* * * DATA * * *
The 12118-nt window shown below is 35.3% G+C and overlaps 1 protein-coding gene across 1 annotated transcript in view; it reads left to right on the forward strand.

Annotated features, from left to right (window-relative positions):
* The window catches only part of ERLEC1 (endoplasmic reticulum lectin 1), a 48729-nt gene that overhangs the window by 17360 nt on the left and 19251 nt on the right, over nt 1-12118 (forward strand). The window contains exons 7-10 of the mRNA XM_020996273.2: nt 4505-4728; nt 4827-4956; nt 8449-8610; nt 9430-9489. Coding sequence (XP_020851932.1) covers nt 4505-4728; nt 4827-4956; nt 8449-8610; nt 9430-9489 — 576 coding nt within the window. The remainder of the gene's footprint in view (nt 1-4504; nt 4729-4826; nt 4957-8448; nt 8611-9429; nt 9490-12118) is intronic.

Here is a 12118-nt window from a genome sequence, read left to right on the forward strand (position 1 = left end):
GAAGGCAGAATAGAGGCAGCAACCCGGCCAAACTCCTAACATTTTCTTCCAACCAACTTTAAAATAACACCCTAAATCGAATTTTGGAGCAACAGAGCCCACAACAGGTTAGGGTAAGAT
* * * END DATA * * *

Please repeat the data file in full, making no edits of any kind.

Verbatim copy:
The 12118-nt window shown below is 35.3% G+C and overlaps 1 protein-coding gene across 1 annotated transcript in view; it reads left to right on the forward strand.

Annotated features, from left to right (window-relative positions):
* The window catches only part of ERLEC1 (endoplasmic reticulum lectin 1), a 48729-nt gene that overhangs the window by 17360 nt on the left and 19251 nt on the right, over nt 1-12118 (forward strand). The window contains exons 7-10 of the mRNA XM_020996273.2: nt 4505-4728; nt 4827-4956; nt 8449-8610; nt 9430-9489. Coding sequence (XP_020851932.1) covers nt 4505-4728; nt 4827-4956; nt 8449-8610; nt 9430-9489 — 576 coding nt within the window. The remainder of the gene's footprint in view (nt 1-4504; nt 4729-4826; nt 4957-8448; nt 8611-9429; nt 9490-12118) is intronic.

Here is a 12118-nt window from a genome sequence, read left to right on the forward strand (position 1 = left end):
GAAGGCAGAATAGAGGCAGCAACCCGGCCAAACTCCTAACATTTTCTTCCAACCAACTTTAAAATAACACCCTAAATCGAATTTTGGAGCAACAGAGCCCACAACAGGTTAGGGTAAGAT